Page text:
Ira Jigilo
In conversation with

Ira Jigilo

Berlin, Germany

Hi Ira, please introduce yourself.

I’m Ira, and I’m 32 years old. I was born in Belarus, now I’m in Berlin. I don’t want to get too deep into politics, but the politics was the reason I left Belarus. I guess you’ve heard about the 2020 protests, so many who took part in them had to leave after, and I was one of them.

I never studied photography. I was 10-year-old when got my first camera from my dad for a birthday, and it was on! I tortured everyone around me, made them dress up and pose, sometimes in the strangest places. I once made my younger sister pose with our great-grandfather’s monument in the village cemetery, she was terribly afraid and cried, but I took the photo.

What does analog photography mean to you? What excites / fascinates you about it?

Like I said, I got my first film camera when I was 10 years old. And I’ve never switched to a digital camera, and never will. Moreover, I’m sure that If I try digital camera, pictures will not be good at all! I just don’t feel it. Digital photography’s adepts love the fact that you can immediately see the result and then frame the shot differently. It doesn’t work for me. I take a picture and I don’t want to see it right away. I prefer to prolong the pleasure.

In your opinion, what are the advantages and disadvantages of analogue photography?

This divine feeling when you see the pictures for the first time — it’s a million dollars feeling. I’ll never trade it for a stable result in digital photography. Disadvantage is film pricing. Thanks God I got my film dealer in Warsaw, and so far he sells me film at a reasonable price.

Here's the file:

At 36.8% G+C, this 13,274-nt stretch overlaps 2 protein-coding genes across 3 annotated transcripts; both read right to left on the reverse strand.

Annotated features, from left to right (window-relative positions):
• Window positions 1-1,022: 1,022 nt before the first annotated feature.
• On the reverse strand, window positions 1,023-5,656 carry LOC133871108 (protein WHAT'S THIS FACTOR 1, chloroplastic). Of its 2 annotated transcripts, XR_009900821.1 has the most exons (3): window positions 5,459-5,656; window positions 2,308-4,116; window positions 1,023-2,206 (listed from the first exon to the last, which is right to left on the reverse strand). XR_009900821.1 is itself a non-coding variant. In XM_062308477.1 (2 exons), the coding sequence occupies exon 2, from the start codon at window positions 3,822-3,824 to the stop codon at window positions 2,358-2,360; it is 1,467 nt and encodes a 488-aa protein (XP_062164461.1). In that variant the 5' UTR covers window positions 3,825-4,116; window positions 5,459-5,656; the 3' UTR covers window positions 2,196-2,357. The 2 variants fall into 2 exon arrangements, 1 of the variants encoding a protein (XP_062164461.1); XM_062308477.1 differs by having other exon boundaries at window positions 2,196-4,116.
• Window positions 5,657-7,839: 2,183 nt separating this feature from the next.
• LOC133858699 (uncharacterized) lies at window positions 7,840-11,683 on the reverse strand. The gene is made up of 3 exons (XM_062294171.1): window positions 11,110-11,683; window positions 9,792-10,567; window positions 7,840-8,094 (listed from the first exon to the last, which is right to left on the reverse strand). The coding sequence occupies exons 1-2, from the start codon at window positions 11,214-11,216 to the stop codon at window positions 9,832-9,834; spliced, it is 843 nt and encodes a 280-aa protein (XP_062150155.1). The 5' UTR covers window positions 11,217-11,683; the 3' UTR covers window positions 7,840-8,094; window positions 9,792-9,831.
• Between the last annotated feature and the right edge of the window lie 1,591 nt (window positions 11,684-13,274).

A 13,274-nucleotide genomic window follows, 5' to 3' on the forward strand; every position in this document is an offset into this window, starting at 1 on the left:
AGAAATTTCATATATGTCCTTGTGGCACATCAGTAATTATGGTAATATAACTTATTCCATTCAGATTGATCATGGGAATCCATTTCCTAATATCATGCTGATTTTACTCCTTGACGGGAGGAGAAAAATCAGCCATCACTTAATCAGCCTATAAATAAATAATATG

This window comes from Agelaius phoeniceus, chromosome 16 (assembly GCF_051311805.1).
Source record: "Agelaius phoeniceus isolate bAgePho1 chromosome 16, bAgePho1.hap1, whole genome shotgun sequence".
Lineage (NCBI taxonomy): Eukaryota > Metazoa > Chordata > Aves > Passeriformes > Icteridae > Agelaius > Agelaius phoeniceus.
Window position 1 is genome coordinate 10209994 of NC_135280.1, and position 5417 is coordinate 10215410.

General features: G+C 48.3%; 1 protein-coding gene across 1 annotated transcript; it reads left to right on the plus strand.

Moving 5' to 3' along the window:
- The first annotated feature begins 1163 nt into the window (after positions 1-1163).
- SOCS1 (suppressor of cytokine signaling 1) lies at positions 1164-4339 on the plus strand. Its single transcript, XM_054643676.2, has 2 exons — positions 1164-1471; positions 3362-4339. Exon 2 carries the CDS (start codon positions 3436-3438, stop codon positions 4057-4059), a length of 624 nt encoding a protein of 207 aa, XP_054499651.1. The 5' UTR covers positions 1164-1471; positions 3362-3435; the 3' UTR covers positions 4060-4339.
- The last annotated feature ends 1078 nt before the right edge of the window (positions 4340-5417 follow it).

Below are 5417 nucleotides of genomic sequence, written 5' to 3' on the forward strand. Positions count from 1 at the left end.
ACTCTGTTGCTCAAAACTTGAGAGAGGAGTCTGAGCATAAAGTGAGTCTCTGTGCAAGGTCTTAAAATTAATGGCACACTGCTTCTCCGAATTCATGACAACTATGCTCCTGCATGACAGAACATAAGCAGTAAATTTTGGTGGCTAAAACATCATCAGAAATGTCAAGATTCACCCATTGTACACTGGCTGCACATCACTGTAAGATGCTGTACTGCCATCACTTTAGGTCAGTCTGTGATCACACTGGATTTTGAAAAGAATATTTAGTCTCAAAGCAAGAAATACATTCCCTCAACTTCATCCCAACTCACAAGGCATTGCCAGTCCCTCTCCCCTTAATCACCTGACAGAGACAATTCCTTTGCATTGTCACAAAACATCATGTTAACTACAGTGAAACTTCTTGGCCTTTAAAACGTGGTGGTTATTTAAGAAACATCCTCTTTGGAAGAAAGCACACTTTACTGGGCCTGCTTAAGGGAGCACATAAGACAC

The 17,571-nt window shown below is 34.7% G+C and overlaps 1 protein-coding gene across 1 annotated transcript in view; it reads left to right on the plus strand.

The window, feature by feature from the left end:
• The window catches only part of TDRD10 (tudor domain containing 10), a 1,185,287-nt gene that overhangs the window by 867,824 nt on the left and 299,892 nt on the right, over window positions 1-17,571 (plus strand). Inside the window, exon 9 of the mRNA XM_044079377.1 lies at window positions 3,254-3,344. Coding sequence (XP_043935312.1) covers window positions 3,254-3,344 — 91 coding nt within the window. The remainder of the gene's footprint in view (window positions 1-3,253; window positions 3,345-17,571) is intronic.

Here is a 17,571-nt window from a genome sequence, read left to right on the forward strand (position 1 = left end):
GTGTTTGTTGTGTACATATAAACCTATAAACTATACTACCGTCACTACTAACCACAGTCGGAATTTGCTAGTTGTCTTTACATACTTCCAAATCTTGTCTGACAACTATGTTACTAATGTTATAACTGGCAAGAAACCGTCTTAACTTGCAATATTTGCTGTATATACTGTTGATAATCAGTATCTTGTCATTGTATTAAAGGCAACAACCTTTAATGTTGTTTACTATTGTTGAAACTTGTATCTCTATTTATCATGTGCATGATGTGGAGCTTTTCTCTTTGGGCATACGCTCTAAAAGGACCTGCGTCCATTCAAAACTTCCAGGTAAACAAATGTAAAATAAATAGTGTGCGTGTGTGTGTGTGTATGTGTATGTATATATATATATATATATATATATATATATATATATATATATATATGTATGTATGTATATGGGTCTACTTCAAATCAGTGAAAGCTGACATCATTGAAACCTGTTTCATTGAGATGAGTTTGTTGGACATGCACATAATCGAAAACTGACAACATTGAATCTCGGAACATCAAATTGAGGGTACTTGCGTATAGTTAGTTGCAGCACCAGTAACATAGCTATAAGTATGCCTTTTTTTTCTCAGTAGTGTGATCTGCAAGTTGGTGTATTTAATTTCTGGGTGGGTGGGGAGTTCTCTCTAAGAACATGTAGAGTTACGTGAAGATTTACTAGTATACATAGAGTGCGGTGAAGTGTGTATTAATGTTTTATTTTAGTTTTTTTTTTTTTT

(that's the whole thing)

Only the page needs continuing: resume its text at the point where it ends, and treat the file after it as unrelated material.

Do you concentrate on a certain topic in your work? ​

I mostly take pictures of people, and I specifically love filming passersby. Sometimes it’s not easy — people can overreact and even be aggressive. I still remember a story from Istanbul when a woman, fully dressed up and looking like a witch, pounced on me. But I can’t help my passion to shoot strangers on the street.

I also love taking pictures of cats and dogs — they’re the best. I have the whole series of pictures dedicated to my cat, and it could be a great exhibition one day!

Are there (analogue) photographers who have influenced your aesthetic and approach?

I love aesthetics of Stephen Shore, Martin Parr, Nan Golding, David Giorgadze, Dmitry Markov, Zuza Krajewska and others. There are many inspiring photographers whose work resonates with my perception of the world.

Do you have certain cameras and films that you prefer to work with?

I’m currently shooting with a Japanese camera Yashica T5. it’s a camera with autofocus, compact and easy to use. And it looks very sexy. These were discontinued in 2005, I bought mine on ebay from some collector in Sendai.

Speaking of films: What does your workflow look like? ​

I don’t develop or scan film myself, but I would like to be able to do it. Now I just take my film to the lab I trust, and then check e-mail every hour.

What advice would you have for other photographers who are reading this interview?

Follow me on Instagram haha. No, for real.

If you publish your work on Instagram: curse or blessing?

Why curse? I do really love Instagram — I used it as a portfolio for a long time until I made a website. I have nothing against Instagram, do you?

Which 3 photo books can you recommend / should you definitely own?

You should definitely have my photo book, but it doesn’t exist yet. Stay tuned!

Thank you so much for your time!



Yashica T5


Kodak Portra 400

Farbe & s/w


Selected works

© Ira Jigilo
© Ira Jigilo
© Ira Jigilo
© Ira Jigilo
© Ira Jigilo